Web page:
The Heat is Power Association The Waste Heat to Power Trade Association Wed, 17 May 2017 22:55:18 +0000 en-US hourly 1 Sixteen Companies and Organizations Sign Letter of Support for Clean Energy for America Act Fri, 12 May 2017 14:50:18 +0000 Sixteen companies and organizations expressed support for the Clean Energy for America Act, a technology neutral approach to energy tax reform, in a letter to its sponsor Senator Ron Wyden (D-OR). The Act would encourage U.S. innovation and strengthen our economy, promote enhanced competition among all of our nation’s energy sources, increase manufacturing jobs and exports, improve industrial efficiency and resilience, reduce emissions of greenhouse gases and criteria pollutants, and diversify our energy mix by encouraging development of technologies like WHP.

HiP delivered the letter to Senator Wyden today. The letter expressed support for the Senator’s efforts to enact technology neutral energy tax reform recommendations that will promote market parity and viability for waste heat to power (WHP) and other clean energy technologies in the U.S. Read the full letter and see the list of signers here: Waste heat to power industry support for Clean Energy for America Act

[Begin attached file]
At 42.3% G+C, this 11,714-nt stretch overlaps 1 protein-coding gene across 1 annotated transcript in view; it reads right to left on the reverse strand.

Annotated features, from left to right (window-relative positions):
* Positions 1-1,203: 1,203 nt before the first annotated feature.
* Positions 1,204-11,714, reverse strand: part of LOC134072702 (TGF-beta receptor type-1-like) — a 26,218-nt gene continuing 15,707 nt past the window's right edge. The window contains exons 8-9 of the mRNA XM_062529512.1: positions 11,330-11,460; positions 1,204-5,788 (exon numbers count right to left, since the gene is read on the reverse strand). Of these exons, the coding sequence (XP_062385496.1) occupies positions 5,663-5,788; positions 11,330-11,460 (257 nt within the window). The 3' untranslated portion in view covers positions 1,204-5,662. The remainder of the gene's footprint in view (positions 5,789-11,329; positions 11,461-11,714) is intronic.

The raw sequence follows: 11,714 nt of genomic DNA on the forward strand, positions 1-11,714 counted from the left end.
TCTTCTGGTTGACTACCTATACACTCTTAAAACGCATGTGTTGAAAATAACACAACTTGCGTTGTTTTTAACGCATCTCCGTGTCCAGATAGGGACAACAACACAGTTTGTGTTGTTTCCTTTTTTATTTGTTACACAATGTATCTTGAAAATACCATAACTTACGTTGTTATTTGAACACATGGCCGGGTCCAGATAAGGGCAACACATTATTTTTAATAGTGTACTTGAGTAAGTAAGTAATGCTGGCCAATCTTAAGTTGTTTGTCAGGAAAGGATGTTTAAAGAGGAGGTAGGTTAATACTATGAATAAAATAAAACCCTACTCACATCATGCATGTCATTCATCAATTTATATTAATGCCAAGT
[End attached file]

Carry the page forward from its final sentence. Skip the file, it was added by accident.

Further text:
HiP Urges President Trump to Pursue Parity in Energy Tax Policy Wed, 01 Feb 2017 22:30:32 +0000 The Heat is Power Association today sent a letter to President Trump that highlighted opportunities for waste heat to power (WHP), a clean, domestic source of electric power generation, and asked the Administration to support tax policies that promote market parity for WHP with other sources of U.S. clean power generation. Read the full letter here: Heat is Power Letter to President Trump 2 1 2017

WHP Business Leaders on Why the ITC for WHP is Crucial Sun, 02 Oct 2016 15:13:45 +0000 The federal investment tax credit (ITC) allows certain renewable and efficient energy sources to compete with fossil fuel-based electric generation in the U.S. While WHP generates clean electricity without any additional fuel, combustion or emissions, and is considered a renewable energy source in numerous renewable portfolio standards, it does not qualify for the federal investment tax credit (ITC) for which other clean energy sources qualify. Click here to learn why WHP industry leaders believe the ITC should include WHP.